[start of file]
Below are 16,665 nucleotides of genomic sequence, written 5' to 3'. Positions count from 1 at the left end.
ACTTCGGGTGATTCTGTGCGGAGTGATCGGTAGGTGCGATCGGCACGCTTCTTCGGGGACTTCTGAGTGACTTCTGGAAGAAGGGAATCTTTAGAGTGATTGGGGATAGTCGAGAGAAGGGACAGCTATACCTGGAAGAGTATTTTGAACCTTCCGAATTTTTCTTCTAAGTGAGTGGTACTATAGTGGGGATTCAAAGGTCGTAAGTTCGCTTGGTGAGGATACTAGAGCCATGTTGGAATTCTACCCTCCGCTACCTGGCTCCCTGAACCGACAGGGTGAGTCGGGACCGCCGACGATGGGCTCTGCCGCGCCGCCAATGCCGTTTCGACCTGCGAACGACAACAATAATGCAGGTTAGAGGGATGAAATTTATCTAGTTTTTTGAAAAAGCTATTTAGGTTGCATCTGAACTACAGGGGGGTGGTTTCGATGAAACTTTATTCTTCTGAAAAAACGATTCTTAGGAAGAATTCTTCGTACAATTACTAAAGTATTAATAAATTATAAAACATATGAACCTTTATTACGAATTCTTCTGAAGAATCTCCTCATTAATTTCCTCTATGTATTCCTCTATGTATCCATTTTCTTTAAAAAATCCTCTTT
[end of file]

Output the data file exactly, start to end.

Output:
Below are 16,665 nucleotides of genomic sequence, written 5' to 3'. Positions count from 1 at the left end.
ACTTCGGGTGATTCTGTGCGGAGTGATCGGTAGGTGCGATCGGCACGCTTCTTCGGGGACTTCTGAGTGACTTCTGGAAGAAGGGAATCTTTAGAGTGATTGGGGATAGTCGAGAGAAGGGACAGCTATACCTGGAAGAGTATTTTGAACCTTCCGAATTTTTCTTCTAAGTGAGTGGTACTATAGTGGGGATTCAAAGGTCGTAAGTTCGCTTGGTGAGGATACTAGAGCCATGTTGGAATTCTACCCTCCGCTACCTGGCTCCCTGAACCGACAGGGTGAGTCGGGACCGCCGACGATGGGCTCTGCCGCGCCGCCAATGCCGTTTCGACCTGCGAACGACAACAATAATGCAGGTTAGAGGGATGAAATTTATCTAGTTTTTTGAAAAAGCTATTTAGGTTGCATCTGAACTACAGGGGGGTGGTTTCGATGAAACTTTATTCTTCTGAAAAAACGATTCTTAGGAAGAATTCTTCGTACAATTACTAAAGTATTAATAAATTATAAAACATATGAACCTTTATTACGAATTCTTCTGAAGAATCTCCTCATTAATTTCCTCTATGTATTCCTCTATGTATCCATTTTCTTTAAAAAATCCTCTTT